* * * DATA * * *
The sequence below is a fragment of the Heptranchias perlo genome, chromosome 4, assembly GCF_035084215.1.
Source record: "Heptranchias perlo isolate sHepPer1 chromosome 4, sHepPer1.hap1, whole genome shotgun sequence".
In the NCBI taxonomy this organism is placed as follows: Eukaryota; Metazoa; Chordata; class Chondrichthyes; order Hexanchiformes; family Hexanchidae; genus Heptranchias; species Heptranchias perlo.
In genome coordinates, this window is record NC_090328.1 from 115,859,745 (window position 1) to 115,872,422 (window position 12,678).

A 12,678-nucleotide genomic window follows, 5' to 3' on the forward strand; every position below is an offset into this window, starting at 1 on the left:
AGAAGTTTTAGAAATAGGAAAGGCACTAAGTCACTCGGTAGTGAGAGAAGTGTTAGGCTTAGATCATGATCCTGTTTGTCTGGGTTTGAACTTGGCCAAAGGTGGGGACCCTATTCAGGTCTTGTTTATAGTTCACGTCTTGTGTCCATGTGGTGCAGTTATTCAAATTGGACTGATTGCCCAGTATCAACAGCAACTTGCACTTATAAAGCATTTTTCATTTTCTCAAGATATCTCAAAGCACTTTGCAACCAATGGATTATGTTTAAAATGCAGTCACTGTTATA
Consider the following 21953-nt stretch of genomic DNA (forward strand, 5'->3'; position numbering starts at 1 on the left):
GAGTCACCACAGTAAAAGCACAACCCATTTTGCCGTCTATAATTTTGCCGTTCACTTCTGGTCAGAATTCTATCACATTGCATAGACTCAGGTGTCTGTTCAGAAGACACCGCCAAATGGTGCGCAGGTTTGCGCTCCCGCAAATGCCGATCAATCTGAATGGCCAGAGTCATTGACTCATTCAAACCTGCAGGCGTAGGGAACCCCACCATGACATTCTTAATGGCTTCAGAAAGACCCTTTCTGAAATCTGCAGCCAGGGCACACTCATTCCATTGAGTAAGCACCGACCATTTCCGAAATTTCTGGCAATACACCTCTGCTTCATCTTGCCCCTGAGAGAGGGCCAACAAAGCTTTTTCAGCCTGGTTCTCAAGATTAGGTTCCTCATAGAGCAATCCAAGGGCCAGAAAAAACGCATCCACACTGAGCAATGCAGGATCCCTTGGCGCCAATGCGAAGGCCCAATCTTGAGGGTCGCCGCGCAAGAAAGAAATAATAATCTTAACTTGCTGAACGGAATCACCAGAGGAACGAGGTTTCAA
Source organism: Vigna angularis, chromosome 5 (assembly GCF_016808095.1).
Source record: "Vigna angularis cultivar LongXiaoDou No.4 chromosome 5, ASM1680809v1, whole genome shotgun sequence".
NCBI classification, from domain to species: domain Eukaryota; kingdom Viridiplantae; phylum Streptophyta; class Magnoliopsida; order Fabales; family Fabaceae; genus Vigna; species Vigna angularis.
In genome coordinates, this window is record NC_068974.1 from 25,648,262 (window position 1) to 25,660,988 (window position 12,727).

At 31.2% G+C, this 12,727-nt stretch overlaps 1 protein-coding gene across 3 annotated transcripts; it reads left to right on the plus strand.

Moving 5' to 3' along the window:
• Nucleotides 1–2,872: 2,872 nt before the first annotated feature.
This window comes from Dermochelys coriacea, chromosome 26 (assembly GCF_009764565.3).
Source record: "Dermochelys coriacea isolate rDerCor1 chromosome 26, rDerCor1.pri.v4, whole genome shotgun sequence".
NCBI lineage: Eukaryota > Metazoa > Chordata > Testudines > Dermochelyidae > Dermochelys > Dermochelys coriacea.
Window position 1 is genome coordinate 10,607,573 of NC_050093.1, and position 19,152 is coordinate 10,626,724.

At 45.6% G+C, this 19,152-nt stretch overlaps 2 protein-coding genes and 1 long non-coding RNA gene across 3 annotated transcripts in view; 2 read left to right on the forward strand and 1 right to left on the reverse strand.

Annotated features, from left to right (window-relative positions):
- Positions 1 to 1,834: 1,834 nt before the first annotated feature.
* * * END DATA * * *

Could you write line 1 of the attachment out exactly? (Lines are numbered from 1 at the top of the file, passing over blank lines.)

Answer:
The sequence below is a fragment of the Heptranchias perlo genome, chromosome 4, assembly GCF_035084215.1.